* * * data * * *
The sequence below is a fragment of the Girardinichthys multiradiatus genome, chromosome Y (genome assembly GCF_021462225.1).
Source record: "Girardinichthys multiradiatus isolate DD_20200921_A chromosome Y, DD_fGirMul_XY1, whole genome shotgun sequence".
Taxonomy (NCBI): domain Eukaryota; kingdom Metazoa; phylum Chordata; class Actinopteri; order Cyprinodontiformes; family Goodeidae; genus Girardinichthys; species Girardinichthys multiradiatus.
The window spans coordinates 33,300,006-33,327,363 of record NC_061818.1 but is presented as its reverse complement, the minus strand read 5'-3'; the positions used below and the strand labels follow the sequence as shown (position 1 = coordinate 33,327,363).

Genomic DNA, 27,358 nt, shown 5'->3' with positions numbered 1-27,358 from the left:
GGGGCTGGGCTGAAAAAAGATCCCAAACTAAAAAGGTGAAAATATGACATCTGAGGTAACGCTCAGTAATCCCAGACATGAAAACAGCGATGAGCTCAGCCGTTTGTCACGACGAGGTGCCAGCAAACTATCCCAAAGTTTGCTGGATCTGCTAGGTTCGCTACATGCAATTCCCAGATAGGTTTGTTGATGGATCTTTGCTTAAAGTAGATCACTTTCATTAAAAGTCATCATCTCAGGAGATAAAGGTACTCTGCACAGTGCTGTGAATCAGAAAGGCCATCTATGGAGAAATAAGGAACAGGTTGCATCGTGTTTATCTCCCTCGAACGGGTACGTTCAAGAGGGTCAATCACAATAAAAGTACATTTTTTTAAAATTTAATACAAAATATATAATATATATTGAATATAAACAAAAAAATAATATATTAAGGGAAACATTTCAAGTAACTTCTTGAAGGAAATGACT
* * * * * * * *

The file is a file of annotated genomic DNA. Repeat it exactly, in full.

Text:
The sequence below is a fragment of the Girardinichthys multiradiatus genome, chromosome Y (genome assembly GCF_021462225.1).
Source record: "Girardinichthys multiradiatus isolate DD_20200921_A chromosome Y, DD_fGirMul_XY1, whole genome shotgun sequence".
Taxonomy (NCBI): domain Eukaryota; kingdom Metazoa; phylum Chordata; class Actinopteri; order Cyprinodontiformes; family Goodeidae; genus Girardinichthys; species Girardinichthys multiradiatus.
The window spans coordinates 33,300,006-33,327,363 of record NC_061818.1 but is presented as its reverse complement, the minus strand read 5'-3'; the positions used below and the strand labels follow the sequence as shown (position 1 = coordinate 33,327,363).

Genomic DNA, 27,358 nt, shown 5'->3' with positions numbered 1-27,358 from the left:
GGGGCTGGGCTGAAAAAAGATCCCAAACTAAAAAGGTGAAAATATGACATCTGAGGTAACGCTCAGTAATCCCAGACATGAAAACAGCGATGAGCTCAGCCGTTTGTCACGACGAGGTGCCAGCAAACTATCCCAAAGTTTGCTGGATCTGCTAGGTTCGCTACATGCAATTCCCAGATAGGTTTGTTGATGGATCTTTGCTTAAAGTAGATCACTTTCATTAAAAGTCATCATCTCAGGAGATAAAGGTACTCTGCACAGTGCTGTGAATCAGAAAGGCCATCTATGGAGAAATAAGGAACAGGTTGCATCGTGTTTATCTCCCTCGAACGGGTACGTTCAAGAGGGTCAATCACAATAAAAGTACATTTTTTTAAAATTTAATACAAAATATATAATATATATTGAATATAAACAAAAAAATAATATATTAAGGGAAACATTTCAAGTAACTTCTTGAAGGAAATGACT